Copán: The jewel on the southern tip of the ancient Mayan Empire

Located in western Honduras only an hour from the border with Guatemala, Copán was an ancient Mayan city that dominated trade and commerce in the area. It holds great importance in Mayan history due to its geographical position, located at the southernmost tip of the ancient Mayan Empire and the style of carving employed in the city. Having been told of its architectural beauty I decided to see if it would live up to its reputation...
by: 
Henry Clifford

The long slog to Chiquimula  

Awoken by a ringing alarm on my phone I rolled out the bottom bunk and splashed my face with water. The feeling was very familiar; it was 6am and I was tired, covered in raw bites and caked in sweat. Welcome to travelling in Guatemala. 

I jumped in the shower and when I came back to the shared dorm I could see my two friends stirring under the covers. Standard procedure, I was always the first one to wake up. I was travelling with an English couple from Kent who decided to take a month out after University and see what Central America had to offer. Stumbling down the stairs of the Black Cat Hostel, there were a host of fellow travellers sipping strong black coffee in preparation for a long day travelling. Given strength by a brew from a local finca I was ready to embark on a journey that would end in Copán, Honduras. From Antigua (old colonial capital of Guatemala) it would take us 8 hours on a plethora of chicken buses to reach the border and then half an hour to reach the border town of Copán.  

We left the cobbled streets of Antigua and hopped on a packed chicken bus that would take us to Guatemala City.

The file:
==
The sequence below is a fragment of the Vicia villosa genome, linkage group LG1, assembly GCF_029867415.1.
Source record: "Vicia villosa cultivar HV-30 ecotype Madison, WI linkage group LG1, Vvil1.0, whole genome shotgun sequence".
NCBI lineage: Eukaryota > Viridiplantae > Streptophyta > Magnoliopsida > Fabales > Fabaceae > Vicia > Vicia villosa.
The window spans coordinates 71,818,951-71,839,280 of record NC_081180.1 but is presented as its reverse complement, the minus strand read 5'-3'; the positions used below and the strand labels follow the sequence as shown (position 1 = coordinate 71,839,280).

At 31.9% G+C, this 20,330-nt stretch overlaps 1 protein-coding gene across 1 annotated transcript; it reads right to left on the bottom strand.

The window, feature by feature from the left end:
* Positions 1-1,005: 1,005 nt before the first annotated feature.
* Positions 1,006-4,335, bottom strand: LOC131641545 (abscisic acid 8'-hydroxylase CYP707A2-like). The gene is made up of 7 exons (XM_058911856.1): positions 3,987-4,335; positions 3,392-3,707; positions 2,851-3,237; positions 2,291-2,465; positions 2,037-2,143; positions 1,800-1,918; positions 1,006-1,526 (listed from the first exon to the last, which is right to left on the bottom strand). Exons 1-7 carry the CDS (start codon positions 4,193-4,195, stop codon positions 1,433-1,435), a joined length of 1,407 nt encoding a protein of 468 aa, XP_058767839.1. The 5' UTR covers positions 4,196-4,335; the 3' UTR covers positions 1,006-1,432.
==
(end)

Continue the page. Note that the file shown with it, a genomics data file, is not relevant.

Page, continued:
Nodding to the beat of reggaetón with my head out the window I was excited to go to Honduras - there was news that it was politically unstable but some travellers who had come from the Bay Islands just two days previously had told us that it was still safe to travel as long as we avoided the capital where there were numerous riots and manifestations going on.  

Changing bus in the City we headed east to the town Chiquimula, slowly edging closer to La Frontera. After enduring a hot and restless journey we decided to stop for some food at Chiquimula. We soon found that this was to our detriment though. It was 4pm and we had just missed the last bus towards the border.  

A change of luck 

We proceeded to a café next to the bus stop and as we were sitting down a man asked if we needed a taxi to the border.  

We jumped at the opportunity and even though we were fully aware we were getting heavily overcharged, we were content that we were a) getting to Honduras and b) not in a sweaty chicken bus - although it was a common consensus that everyone missed the charismatic blasting of reggaetón that we had been subjected to all day. 

Arriving at the border we were ecstatic to see the flag of Honduras floating in the evening breeze on the mountainside. This joy was soon put into a brief period of jeopardy though.  

At the border control, the man behind the desk wouldn’t let us through.  

I was finding it hard to understand why weren’t being allowed through because I knew that we still had a whole hour left until the border closed for the night and we were all UK citizens with the relevant Visa details. After protracted talks he explained that because of the political instability the border was closing that evening. We were exhausted and it was another hour and a quarter back to Chiquimula so I pleaded with the man to let us through and helped by the fact I was travelling with Alice - who the man clearly had a soft spot for - he agreed to let us through but said we had to come back in 3 days because it was dangerous to go further than Copán.  

A short half hour journey from the border and we were in Copán.  

Introduction to the toque de queda 

On arrival, Copán was like a ghost town and this was at 7 30pm when one thought it would have been buzzing.  

There was an eerie silence in the streets so we decided to head inside the first hostel we saw. We asked why no one was on the streets at the information desk. 

“You don’t know?”

“No, should I?” 

“Toque de queda señor.” 

He booked us into the last three beds and explained that the government had issued a 8pm curfew due to the political situation and that they had been closing borders all over the country.